Flash Fiction – 1968

From time to time, I am invited to compete in writing contests. I have never done so, until now and I thought I’d share it with you. My submission is for a “Flash Fiction”contest. The piece can be no longer than five hundred words, must use the included photo as a focus point and the verbal prompt of “It was scarier than I remember.” Below is the photo and my submission and I will let you know if I win. Enjoy.

Flash Fiction Kwen




1968, the summer of love plus one. Binh Dugong Province, Viet Nam, Republic of; 23:15 hours.

The lunar table promised a full moon; not under a canopy of jungle growth. Our air was thick, wet, and it distorted my vision like fog; a fog caused by lack of light. The world was two dimensional, dark, and darker. Protrusions were recognized from cavities only by touch. Was something there, or not?

The building was a remnant of a French rubber plantation, used before the French fled. The long low-slung silhouette made me think of barracks, I was familiar with barracks.

“The workers lived there,” I whispered only to myself.

We were three. The enemy was three, maybe four, possibly five, defiantly more than two. They were in the building.

Stink enveloped us. Not strong, or pungent odors, stink. The stink of rotting vegetation, and the stench of mold coated my lungs. The decaying flesh, of both animal and human, left from previous engagements was rank, somewhat sweet, and caught in my nose.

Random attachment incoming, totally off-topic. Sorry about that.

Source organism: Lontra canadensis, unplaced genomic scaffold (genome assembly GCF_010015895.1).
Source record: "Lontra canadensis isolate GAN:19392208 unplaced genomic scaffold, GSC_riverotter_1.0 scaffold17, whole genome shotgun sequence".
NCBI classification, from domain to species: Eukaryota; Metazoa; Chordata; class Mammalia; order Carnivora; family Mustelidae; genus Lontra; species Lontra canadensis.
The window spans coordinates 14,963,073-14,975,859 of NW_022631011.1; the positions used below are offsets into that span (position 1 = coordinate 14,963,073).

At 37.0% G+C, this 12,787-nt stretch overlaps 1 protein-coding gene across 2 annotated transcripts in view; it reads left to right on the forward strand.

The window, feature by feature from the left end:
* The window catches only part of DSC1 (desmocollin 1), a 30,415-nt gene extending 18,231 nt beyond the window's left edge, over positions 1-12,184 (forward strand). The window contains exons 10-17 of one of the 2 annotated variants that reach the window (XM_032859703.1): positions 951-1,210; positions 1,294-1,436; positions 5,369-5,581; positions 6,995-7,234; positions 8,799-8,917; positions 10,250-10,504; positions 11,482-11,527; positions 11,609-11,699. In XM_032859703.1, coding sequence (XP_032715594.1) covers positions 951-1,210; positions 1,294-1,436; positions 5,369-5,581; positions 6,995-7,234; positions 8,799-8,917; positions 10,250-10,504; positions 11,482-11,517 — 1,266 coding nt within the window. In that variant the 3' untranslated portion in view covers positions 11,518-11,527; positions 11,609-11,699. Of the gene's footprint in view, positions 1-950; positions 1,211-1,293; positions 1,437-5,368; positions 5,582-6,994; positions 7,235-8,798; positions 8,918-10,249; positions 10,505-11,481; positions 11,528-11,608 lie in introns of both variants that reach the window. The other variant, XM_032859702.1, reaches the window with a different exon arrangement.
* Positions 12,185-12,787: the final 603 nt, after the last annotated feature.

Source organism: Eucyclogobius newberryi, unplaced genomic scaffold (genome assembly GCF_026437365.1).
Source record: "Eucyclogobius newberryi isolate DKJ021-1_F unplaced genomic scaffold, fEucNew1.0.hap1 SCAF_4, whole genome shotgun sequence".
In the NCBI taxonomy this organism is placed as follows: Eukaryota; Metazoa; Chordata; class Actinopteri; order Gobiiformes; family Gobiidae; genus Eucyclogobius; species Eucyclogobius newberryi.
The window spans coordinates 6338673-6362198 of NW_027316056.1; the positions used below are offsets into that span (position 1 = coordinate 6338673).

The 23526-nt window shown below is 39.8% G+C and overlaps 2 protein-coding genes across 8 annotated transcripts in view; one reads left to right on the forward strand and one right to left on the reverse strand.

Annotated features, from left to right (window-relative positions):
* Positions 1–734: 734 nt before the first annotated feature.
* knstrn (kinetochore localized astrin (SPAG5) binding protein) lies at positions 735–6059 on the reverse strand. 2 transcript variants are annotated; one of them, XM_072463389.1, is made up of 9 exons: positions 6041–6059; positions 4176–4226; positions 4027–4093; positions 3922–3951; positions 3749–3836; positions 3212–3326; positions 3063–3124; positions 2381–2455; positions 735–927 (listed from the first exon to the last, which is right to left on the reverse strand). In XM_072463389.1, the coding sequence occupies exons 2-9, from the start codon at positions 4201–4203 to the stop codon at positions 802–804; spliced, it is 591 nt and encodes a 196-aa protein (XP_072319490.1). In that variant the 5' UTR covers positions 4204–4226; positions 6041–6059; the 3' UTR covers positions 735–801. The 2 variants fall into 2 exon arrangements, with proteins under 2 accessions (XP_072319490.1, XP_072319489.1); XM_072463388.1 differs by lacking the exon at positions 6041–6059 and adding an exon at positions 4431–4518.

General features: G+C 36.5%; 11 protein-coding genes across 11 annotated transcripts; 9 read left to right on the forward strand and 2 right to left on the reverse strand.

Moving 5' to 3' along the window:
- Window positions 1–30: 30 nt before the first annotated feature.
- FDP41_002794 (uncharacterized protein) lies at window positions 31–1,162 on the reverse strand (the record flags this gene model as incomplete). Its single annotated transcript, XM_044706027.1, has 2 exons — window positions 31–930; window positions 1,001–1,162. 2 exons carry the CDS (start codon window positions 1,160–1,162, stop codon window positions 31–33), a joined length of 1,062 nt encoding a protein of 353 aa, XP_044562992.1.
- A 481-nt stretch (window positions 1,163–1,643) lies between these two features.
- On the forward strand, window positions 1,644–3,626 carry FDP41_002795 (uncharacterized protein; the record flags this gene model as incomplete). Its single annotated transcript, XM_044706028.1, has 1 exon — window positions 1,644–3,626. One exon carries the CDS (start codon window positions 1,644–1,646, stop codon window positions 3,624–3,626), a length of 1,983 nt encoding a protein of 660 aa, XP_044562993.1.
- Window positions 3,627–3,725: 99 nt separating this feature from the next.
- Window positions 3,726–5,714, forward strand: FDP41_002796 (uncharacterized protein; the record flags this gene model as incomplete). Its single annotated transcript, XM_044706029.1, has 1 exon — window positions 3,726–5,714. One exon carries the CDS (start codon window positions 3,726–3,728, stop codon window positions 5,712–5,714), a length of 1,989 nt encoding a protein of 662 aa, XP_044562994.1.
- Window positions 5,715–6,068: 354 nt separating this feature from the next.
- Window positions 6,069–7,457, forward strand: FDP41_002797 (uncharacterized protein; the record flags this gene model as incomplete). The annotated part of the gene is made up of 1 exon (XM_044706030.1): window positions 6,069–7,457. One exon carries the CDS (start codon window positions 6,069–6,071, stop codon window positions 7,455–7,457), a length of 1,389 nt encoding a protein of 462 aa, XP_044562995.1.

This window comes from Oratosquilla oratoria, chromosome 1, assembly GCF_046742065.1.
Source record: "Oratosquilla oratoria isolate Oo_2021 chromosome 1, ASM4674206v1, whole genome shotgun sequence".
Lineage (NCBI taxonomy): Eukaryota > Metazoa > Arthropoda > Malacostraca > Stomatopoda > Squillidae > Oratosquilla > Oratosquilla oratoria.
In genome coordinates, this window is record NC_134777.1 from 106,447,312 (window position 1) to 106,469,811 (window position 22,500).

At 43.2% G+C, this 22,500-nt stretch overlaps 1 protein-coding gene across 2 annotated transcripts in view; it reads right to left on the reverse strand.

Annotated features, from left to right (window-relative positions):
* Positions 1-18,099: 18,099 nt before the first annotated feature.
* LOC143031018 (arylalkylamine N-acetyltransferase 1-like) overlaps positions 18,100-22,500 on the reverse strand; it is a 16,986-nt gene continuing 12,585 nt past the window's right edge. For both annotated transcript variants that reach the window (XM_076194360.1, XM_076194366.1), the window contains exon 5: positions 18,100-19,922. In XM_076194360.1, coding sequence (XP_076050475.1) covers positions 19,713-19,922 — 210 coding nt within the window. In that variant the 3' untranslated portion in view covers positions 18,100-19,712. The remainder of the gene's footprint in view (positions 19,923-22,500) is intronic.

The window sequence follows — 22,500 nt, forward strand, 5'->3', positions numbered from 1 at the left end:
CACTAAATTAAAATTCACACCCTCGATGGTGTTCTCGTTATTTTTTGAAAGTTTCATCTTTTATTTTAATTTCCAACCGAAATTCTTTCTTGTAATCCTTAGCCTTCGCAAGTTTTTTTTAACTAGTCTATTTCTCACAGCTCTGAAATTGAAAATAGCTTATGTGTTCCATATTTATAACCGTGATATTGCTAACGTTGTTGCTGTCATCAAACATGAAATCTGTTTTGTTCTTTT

Determined men, unwashed for several days, wearing clothes not laundered urged themselves forward into closer proximity. As the separation reduced, the tension increased.

Sweat dampened every part of me. My shirt soaked, my crotch sticky, and I itched. I smelled myself. I smelled my fear. I tasted it. My mouth bitter, my teeth unbrushed, were rough against my tongue.

I crawled forward through what once was a wall. It was ripped open by an old explosion. I navigated by feel, on my knees and one hand, the other in front of me,searching. Inside the building, it was darker still. My ability to see reduced even more.

I lowered onto my stomach and squirmed across a floor littered with trash, old cigarettes, and monkey dung. I didn’t see the refuse, I smelled it. I crawled through it. I followed my outstretched hand; it now held a knife, it pointed the way, like a bowsprit on a sailboat. My hand shook, the handle slick with my sweat, and I worried I might drop it.

I sensed, and then felt an overturned sofa. I rubbed the velour. I smelled the mustiness as I lay beside it. I was hidden, behind a parapet, and safe.

My silence, like the darkness, protected me. A rat crawled across my arm and stopped to smell me. We looked into each other’s eyes and considered our options. He moved on.

A shadow, low on the floor, attracted my gaze. I watched it and then it moved. Too big for a rat, it was a man.

Friend or enemy, I didn’t know, I couldn’t discern and all the smells mingled.

I was safe not moving. If I attacked, it must be violent. Is he a friend? An enemy, ignored, might kill a friend. I was safe behind my sofa. My heartbeat was loud in my ears.

What should I do?

Forty-five years later, my decision still haunts me.

Even now, it was scarier than I remembered.


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